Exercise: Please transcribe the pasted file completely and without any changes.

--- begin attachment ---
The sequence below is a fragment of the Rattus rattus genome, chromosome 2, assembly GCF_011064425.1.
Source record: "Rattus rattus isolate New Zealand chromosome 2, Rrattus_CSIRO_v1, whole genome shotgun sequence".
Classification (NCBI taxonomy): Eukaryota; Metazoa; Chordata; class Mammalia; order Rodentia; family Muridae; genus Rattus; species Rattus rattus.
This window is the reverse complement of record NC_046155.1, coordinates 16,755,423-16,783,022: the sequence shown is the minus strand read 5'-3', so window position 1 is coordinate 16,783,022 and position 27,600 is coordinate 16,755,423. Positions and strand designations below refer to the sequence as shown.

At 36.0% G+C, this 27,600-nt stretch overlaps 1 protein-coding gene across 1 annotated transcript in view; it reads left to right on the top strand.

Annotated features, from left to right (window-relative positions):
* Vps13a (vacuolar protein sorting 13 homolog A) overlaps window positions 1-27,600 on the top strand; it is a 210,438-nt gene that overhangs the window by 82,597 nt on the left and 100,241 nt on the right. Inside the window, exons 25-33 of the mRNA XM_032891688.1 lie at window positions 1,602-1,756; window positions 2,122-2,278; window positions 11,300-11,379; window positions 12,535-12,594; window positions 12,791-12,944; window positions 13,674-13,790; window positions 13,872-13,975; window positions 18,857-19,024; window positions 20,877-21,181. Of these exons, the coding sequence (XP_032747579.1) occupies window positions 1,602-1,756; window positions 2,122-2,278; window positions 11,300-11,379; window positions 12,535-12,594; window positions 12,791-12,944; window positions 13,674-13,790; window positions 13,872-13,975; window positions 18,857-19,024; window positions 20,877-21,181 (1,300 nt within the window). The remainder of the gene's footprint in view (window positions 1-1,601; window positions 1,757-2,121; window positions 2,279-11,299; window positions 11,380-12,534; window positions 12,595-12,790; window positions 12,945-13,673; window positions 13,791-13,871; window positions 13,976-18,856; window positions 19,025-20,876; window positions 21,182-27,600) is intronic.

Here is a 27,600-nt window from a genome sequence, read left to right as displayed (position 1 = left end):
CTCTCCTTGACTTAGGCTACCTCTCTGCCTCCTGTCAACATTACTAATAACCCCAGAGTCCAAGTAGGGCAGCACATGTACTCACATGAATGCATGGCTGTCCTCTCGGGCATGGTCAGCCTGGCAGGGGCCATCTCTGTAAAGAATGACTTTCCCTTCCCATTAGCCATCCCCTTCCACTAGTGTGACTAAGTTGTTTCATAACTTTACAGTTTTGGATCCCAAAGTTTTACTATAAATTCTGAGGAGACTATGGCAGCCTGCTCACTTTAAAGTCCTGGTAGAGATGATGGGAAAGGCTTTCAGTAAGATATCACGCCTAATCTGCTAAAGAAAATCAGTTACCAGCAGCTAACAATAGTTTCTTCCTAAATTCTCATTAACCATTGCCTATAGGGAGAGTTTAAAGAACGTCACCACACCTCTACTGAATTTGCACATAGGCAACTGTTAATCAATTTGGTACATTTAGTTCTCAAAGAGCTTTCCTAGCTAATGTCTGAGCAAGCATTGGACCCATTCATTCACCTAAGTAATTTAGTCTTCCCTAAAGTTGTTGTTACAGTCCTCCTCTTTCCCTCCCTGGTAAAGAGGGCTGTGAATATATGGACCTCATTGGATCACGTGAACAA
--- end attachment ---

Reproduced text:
The sequence below is a fragment of the Rattus rattus genome, chromosome 2, assembly GCF_011064425.1.
Source record: "Rattus rattus isolate New Zealand chromosome 2, Rrattus_CSIRO_v1, whole genome shotgun sequence".
Classification (NCBI taxonomy): Eukaryota; Metazoa; Chordata; class Mammalia; order Rodentia; family Muridae; genus Rattus; species Rattus rattus.
This window is the reverse complement of record NC_046155.1, coordinates 16,755,423-16,783,022: the sequence shown is the minus strand read 5'-3', so window position 1 is coordinate 16,783,022 and position 27,600 is coordinate 16,755,423. Positions and strand designations below refer to the sequence as shown.

At 36.0% G+C, this 27,600-nt stretch overlaps 1 protein-coding gene across 1 annotated transcript in view; it reads left to right on the top strand.

Annotated features, from left to right (window-relative positions):
* Vps13a (vacuolar protein sorting 13 homolog A) overlaps window positions 1-27,600 on the top strand; it is a 210,438-nt gene that overhangs the window by 82,597 nt on the left and 100,241 nt on the right. Inside the window, exons 25-33 of the mRNA XM_032891688.1 lie at window positions 1,602-1,756; window positions 2,122-2,278; window positions 11,300-11,379; window positions 12,535-12,594; window positions 12,791-12,944; window positions 13,674-13,790; window positions 13,872-13,975; window positions 18,857-19,024; window positions 20,877-21,181. Of these exons, the coding sequence (XP_032747579.1) occupies window positions 1,602-1,756; window positions 2,122-2,278; window positions 11,300-11,379; window positions 12,535-12,594; window positions 12,791-12,944; window positions 13,674-13,790; window positions 13,872-13,975; window positions 18,857-19,024; window positions 20,877-21,181 (1,300 nt within the window). The remainder of the gene's footprint in view (window positions 1-1,601; window positions 1,757-2,121; window positions 2,279-11,299; window positions 11,380-12,534; window positions 12,595-12,790; window positions 12,945-13,673; window positions 13,791-13,871; window positions 13,976-18,856; window positions 19,025-20,876; window positions 21,182-27,600) is intronic.

Here is a 27,600-nt window from a genome sequence, read left to right as displayed (position 1 = left end):
CTCTCCTTGACTTAGGCTACCTCTCTGCCTCCTGTCAACATTACTAATAACCCCAGAGTCCAAGTAGGGCAGCACATGTACTCACATGAATGCATGGCTGTCCTCTCGGGCATGGTCAGCCTGGCAGGGGCCATCTCTGTAAAGAATGACTTTCCCTTCCCATTAGCCATCCCCTTCCACTAGTGTGACTAAGTTGTTTCATAACTTTACAGTTTTGGATCCCAAAGTTTTACTATAAATTCTGAGGAGACTATGGCAGCCTGCTCACTTTAAAGTCCTGGTAGAGATGATGGGAAAGGCTTTCAGTAAGATATCACGCCTAATCTGCTAAAGAAAATCAGTTACCAGCAGCTAACAATAGTTTCTTCCTAAATTCTCATTAACCATTGCCTATAGGGAGAGTTTAAAGAACGTCACCACACCTCTACTGAATTTGCACATAGGCAACTGTTAATCAATTTGGTACATTTAGTTCTCAAAGAGCTTTCCTAGCTAATGTCTGAGCAAGCATTGGACCCATTCATTCACCTAAGTAATTTAGTCTTCCCTAAAGTTGTTGTTACAGTCCTCCTCTTTCCCTCCCTGGTAAAGAGGGCTGTGAATATATGGACCTCATTGGATCACGTGAACAA